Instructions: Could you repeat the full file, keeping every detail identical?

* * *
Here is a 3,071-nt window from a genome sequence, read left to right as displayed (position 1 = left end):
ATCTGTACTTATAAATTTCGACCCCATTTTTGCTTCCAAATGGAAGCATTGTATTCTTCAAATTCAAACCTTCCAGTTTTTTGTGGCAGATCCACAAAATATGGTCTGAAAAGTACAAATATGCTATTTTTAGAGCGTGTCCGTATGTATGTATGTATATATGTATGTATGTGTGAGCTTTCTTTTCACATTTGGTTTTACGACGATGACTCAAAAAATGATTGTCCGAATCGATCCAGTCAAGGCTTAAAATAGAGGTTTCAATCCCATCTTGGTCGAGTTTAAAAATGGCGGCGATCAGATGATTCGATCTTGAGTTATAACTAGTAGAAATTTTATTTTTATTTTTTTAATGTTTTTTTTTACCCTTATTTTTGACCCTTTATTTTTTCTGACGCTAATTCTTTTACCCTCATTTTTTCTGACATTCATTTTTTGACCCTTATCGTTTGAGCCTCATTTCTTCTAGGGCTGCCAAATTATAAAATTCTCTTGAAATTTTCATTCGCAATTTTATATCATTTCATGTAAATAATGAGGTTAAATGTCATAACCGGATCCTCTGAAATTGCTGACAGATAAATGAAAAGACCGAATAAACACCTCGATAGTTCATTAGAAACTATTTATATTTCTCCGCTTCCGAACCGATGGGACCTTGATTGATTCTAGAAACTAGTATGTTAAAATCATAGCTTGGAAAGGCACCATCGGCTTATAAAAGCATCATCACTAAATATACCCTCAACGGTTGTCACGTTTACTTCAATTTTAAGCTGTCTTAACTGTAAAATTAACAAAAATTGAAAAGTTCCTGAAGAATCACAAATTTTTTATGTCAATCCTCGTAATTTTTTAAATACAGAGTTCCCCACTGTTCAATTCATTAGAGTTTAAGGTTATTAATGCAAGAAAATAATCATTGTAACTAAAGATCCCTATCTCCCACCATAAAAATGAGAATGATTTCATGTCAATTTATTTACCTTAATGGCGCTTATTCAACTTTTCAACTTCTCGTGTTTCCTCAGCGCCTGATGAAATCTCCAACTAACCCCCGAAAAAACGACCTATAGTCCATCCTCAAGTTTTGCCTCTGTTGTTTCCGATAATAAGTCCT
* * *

Here is a 3,071-nt window from a genome sequence, read left to right as displayed (position 1 = left end):
ATCTGTACTTATAAATTTCGACCCCATTTTTGCTTCCAAATGGAAGCATTGTATTCTTCAAATTCAAACCTTCCAGTTTTTTGTGGCAGATCCACAAAATATGGTCTGAAAAGTACAAATATGCTATTTTTAGAGCGTGTCCGTATGTATGTATGTATATATGTATGTATGTGTGAGCTTTCTTTTCACATTTGGTTTTACGACGATGACTCAAAAAATGATTGTCCGAATCGATCCAGTCAAGGCTTAAAATAGAGGTTTCAATCCCATCTTGGTCGAGTTTAAAAATGGCGGCGATCAGATGATTCGATCTTGAGTTATAACTAGTAGAAATTTTATTTTTATTTTTTTAATGTTTTTTTTTACCCTTATTTTTGACCCTTTATTTTTTCTGACGCTAATTCTTTTACCCTCATTTTTTCTGACATTCATTTTTTGACCCTTATCGTTTGAGCCTCATTTCTTCTAGGGCTGCCAAATTATAAAATTCTCTTGAAATTTTCATTCGCAATTTTATATCATTTCATGTAAATAATGAGGTTAAATGTCATAACCGGATCCTCTGAAATTGCTGACAGATAAATGAAAAGACCGAATAAACACCTCGATAGTTCATTAGAAACTATTTATATTTCTCCGCTTCCGAACCGATGGGACCTTGATTGATTCTAGAAACTAGTATGTTAAAATCATAGCTTGGAAAGGCACCATCGGCTTATAAAAGCATCATCACTAAATATACCCTCAACGGTTGTCACGTTTACTTCAATTTTAAGCTGTCTTAACTGTAAAATTAACAAAAATTGAAAAGTTCCTGAAGAATCACAAATTTTTTATGTCAATCCTCGTAATTTTTTAAATACAGAGTTCCCCACTGTTCAATTCATTAGAGTTTAAGGTTATTAATGCAAGAAAATAATCATTGTAACTAAAGATCCCTATCTCCCACCATAAAAATGAGAATGATTTCATGTCAATTTATTTACCTTAATGGCGCTTATTCAACTTTTCAACTTCTCGTGTTTCCTCAGCGCCTGATGAAATCTCCAACTAACCCCCGAAAAAACGACCTATAGTCCATCCTCAAGTTTTGCCTCTGTTGTTTCCGATAATAAGTCCT